When you open a FD, you receive a certificate that mentions the invested amount, the interest rate and the maturity date, apart from some other details. If you opt for the cumulative option for getting the interest, the maturity amount would also be mentioned on the FD certificate. If you open a FD online through the internet facility, you also receive a FD certificate.
Request for premature withdrawal may be permitted at the sole discretion of the corporation only and cannot be claimed as a matter of right by the depositor, subject to the Housing Finance Companies (NHB) Directions, 2010 as applicable from time to time. Premature withdrawal will not be allowed before completion of 3 months from the date of deposit. There is some penalty for this in the form of a reduced interest rate.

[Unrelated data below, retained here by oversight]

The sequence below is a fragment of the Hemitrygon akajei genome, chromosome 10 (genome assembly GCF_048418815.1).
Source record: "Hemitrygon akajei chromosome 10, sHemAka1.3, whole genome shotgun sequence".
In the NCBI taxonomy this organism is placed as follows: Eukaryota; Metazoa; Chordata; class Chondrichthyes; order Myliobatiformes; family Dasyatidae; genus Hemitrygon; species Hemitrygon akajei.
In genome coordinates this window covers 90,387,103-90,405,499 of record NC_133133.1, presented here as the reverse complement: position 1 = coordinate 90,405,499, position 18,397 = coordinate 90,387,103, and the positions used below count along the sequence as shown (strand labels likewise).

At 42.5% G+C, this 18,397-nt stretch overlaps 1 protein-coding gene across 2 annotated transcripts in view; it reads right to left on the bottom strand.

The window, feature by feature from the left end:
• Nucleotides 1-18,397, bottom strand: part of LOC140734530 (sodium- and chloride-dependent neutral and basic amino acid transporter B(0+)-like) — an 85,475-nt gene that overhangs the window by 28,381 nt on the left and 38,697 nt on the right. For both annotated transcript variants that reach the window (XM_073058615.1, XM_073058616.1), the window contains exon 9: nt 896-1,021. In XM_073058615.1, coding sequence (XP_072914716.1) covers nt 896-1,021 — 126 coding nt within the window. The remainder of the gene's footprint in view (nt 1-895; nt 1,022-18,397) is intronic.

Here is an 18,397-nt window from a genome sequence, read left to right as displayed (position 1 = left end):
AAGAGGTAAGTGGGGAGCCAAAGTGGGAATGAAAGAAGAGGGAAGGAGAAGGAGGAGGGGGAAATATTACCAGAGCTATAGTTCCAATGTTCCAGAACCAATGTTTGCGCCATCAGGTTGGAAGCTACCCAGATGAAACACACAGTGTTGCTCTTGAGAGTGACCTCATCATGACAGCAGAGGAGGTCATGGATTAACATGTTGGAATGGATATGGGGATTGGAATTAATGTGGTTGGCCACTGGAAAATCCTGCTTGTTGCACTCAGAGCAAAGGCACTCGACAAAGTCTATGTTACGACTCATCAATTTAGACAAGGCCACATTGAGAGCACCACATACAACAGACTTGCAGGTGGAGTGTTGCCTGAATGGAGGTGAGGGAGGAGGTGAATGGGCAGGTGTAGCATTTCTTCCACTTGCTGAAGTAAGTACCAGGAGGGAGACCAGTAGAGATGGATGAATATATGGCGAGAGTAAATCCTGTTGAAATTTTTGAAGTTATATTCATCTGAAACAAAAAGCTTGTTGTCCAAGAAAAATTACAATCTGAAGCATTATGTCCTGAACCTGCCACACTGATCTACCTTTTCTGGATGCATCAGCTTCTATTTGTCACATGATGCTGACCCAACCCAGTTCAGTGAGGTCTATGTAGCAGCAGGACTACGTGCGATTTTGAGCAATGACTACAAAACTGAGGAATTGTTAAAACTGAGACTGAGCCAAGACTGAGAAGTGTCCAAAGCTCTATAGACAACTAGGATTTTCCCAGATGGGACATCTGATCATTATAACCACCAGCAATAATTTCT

Loans may be granted against Fixed Deposit upto 75% of the Principal deposit, provided the deposit has run for a minimum period of three months. However, granting of loan will be at the sole discretion of the Company.
Apart from this, one thing that needs to be kept in mind is that Income Tax will be deducted at source on interest payment of Rs. 5000/- and above in a financial year subject to changes/ alterations in the said provisions by the relevant authorities. Upto Rs. 5000/- TDS is not applicable. For exemption of TDS, Depositors should submit Form 15G/ 15H/ 15AA/ Order U/s10/ Order U/s 197 (as the case may be).